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IDSA COMMENT

Northern Sea Route: Humming with Activity

August 27, 2013

China and Japan are positioning themselves to take advantage of the opening of the Northern Sea Route (NSR). Presently, the Chinese shipping company COSCO’s container ship is transiting through the NSR carrying exports from a Chinese port to Europe. Earlier this year, a 66,000 tonne vessel carried iron ore to China. Given this trend, in the coming years China may emerge as a major user of Northern sea route.

Japan is also alive to the benefits from the NSR. Last year the Russian gas company GAZPROM delivered a consignment of liquefied natural gas to Japan using the NSR during November 9-18. The LNG ship Ob River travelled from Hammerfest in Norway to Tobata port in Japan safely in a matter of ten days. The ship was escorted by Russian nuclear-powered ice breakers. The tanker made two voyages through the NSR in a single navigation period, having travelled empty from Japan to Europe in October. These voyages have demonstrated the technical and commercial feasibility of the NSR.

The rapid melting of the Arctic Sea ice due to global warming has led to the opening of the NSR. The passage is open for ships during the summer season up to four months. This year transit may be possible even for up to six months. Some ships may be able to sail without the escorting icebreakers. From Rotterdam in Netherlands to Dalian in China, the time of passage will be about 35 days through the NSR as compared to 48 days through the Suez Canal. This will result in considerable saving of time and fuel costs.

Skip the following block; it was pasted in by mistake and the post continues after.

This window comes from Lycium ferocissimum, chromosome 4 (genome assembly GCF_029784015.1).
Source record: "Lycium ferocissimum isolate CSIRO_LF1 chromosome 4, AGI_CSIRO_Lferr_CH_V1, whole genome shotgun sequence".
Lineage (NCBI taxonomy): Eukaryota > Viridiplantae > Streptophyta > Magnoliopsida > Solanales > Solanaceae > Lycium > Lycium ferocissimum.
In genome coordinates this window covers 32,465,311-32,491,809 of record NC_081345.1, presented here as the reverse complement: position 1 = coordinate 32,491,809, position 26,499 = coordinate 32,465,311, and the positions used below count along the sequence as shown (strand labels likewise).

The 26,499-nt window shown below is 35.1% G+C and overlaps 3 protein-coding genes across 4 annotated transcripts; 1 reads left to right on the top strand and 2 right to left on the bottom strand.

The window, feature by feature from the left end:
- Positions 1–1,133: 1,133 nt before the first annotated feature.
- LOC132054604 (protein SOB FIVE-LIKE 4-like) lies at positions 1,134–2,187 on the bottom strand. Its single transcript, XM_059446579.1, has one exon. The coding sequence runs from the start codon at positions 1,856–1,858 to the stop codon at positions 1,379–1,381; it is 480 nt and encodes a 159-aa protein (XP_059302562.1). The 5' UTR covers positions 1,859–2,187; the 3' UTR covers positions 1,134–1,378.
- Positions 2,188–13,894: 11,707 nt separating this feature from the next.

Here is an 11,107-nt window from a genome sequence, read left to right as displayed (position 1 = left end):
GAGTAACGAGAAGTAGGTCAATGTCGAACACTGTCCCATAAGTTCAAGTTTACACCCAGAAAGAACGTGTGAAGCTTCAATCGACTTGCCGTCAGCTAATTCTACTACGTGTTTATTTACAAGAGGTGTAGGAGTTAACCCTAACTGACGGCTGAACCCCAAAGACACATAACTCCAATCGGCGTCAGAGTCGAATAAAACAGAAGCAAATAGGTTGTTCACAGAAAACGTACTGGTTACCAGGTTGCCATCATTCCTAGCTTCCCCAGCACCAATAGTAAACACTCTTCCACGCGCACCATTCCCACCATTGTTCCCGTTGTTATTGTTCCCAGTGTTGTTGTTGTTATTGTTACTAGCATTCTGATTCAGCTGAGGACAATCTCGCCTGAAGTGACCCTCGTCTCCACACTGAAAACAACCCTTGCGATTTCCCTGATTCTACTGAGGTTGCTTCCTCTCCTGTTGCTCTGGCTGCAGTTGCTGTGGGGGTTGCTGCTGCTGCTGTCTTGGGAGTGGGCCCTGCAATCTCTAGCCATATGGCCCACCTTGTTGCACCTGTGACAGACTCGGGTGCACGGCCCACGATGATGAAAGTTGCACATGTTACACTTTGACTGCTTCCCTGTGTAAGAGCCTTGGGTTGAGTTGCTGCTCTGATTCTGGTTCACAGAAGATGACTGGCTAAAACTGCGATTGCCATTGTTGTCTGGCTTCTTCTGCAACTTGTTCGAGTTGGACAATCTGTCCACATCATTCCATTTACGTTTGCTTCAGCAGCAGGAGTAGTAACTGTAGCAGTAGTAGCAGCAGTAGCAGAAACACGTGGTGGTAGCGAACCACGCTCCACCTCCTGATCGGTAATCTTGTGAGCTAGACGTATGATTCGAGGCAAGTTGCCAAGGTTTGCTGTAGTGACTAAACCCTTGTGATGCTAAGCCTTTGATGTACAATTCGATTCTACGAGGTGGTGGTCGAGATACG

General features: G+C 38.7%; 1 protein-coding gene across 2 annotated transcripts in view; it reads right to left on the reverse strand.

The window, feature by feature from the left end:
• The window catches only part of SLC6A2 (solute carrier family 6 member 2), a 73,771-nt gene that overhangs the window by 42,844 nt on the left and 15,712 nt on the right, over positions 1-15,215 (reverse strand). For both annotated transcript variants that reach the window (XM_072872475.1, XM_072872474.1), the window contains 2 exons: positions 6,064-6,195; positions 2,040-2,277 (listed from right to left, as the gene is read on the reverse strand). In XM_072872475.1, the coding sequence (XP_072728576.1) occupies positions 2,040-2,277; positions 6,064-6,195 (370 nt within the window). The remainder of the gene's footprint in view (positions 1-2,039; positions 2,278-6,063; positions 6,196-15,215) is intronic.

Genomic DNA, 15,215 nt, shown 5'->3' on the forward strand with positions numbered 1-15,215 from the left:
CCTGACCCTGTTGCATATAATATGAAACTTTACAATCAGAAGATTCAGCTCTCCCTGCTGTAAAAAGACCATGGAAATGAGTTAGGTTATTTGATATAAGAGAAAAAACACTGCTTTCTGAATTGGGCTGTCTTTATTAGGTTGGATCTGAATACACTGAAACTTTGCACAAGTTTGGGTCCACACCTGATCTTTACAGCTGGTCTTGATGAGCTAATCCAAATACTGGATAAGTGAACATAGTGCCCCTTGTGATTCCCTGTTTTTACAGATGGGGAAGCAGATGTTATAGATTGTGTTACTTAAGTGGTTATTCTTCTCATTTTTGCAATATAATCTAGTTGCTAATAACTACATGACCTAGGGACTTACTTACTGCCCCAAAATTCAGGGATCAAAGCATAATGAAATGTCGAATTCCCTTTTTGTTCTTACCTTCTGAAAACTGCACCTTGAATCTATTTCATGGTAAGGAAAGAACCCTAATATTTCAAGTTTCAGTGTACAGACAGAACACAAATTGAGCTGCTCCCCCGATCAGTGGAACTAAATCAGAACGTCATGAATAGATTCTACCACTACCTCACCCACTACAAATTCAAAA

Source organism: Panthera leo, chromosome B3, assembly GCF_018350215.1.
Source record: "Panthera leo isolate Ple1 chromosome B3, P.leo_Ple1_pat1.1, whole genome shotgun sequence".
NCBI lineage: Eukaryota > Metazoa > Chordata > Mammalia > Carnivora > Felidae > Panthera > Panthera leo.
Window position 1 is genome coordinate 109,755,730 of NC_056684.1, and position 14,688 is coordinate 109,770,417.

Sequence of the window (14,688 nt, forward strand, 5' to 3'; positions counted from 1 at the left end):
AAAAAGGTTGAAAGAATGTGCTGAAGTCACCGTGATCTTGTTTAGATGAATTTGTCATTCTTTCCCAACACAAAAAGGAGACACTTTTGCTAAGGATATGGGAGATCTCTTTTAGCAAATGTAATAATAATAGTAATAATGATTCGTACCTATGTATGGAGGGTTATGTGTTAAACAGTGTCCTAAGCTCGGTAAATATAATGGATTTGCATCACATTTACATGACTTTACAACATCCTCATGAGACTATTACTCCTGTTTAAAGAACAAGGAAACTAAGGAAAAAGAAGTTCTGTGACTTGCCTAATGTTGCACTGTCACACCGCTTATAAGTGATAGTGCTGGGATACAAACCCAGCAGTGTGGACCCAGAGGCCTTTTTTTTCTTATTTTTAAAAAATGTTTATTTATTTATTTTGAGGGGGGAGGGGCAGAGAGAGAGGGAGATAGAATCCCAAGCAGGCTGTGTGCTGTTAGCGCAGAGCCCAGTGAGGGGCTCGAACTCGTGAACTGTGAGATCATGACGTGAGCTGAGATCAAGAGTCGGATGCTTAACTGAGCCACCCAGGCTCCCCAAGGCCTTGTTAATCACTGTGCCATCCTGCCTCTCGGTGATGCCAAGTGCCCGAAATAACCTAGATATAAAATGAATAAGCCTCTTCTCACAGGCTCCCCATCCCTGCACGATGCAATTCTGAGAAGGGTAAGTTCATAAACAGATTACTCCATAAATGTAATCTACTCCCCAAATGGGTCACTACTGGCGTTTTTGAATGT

The Arctic holds about 20 percent of global hydrocarbon resources. Several companies have plans to invest in the oil resources. Norway is increasingly shifting its oil production activity northwards as oil output from the fields in the North Sea declines. Russia is prospecting for oil in the Yamal peninsula. The NSR and its connectivity with the Russian hinterland will provide many new economic and business opportunities.

The Northern Sea Route runs along the northern coast of Russia from Bering Strait in the west to Novaya Zemlaya in the East for about five thousand kilometres and is described as follows:

“The aquatic space adjacent to the northern coast of the Russian Federation, covering internal waters, territorial sea, the contiguous zone and the exclusive economic zone of the Russian Federation and bounded by division lines across maritime areas with the United States and the parallel Cape Dezhnev in the Bering Strait, west meridian of the Cape of Desire to the Novaya Zemlya archipelago, eastern coastline of the Novaya Zemlya archipelago, and the western boundaries of the Matochkin, Kara, and Yugorsky Straits.”

The NSR is humming with activity this year. According to the information on the website of NSRA (www.NSRA.ru 25 August 2013), 454 vessels have been given permission by the Russian authorities to transit through the route. Of the permissions given an overwhelming are ships with Russian flags (83 percent) and the rest (17 percent ) belonging to various countries including France, UK, China, Poland, Germany, Liberia, Marshall Islands, Liberia, etc. In all 71 applications have been refused on technical grounds.